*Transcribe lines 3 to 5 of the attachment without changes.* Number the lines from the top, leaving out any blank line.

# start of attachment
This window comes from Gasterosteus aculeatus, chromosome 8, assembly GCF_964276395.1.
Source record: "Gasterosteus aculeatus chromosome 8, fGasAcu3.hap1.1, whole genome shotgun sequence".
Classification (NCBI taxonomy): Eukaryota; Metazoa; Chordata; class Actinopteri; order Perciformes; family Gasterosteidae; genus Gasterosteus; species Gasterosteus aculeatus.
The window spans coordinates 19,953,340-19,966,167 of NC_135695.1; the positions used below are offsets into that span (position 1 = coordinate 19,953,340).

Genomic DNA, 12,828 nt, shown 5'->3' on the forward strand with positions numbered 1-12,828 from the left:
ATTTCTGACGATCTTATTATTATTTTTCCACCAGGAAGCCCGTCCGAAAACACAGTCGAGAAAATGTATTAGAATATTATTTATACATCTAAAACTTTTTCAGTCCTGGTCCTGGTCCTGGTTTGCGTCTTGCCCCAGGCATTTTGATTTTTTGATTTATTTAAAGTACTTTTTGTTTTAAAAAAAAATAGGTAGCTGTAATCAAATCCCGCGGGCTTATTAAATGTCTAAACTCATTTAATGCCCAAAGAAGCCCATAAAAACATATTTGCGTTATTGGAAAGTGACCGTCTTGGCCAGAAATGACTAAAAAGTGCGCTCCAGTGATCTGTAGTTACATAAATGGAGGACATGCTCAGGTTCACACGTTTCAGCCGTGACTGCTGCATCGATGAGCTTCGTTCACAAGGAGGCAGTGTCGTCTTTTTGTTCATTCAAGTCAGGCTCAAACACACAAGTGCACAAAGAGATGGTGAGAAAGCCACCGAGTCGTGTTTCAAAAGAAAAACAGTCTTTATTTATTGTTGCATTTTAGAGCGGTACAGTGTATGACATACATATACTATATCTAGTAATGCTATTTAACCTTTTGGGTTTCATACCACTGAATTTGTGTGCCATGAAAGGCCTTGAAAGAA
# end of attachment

Classification (NCBI taxonomy): Eukaryota; Metazoa; Chordata; class Actinopteri; order Perciformes; family Gasterosteidae; genus Gasterosteus; species Gasterosteus aculeatus.
The window spans coordinates 19,953,340-19,966,167 of NC_135695.1; the positions used below are offsets into that span (position 1 = coordinate 19,953,340).

Genomic DNA, 12,828 nt, shown 5'->3' on the forward strand with positions numbered 1-12,828 from the left: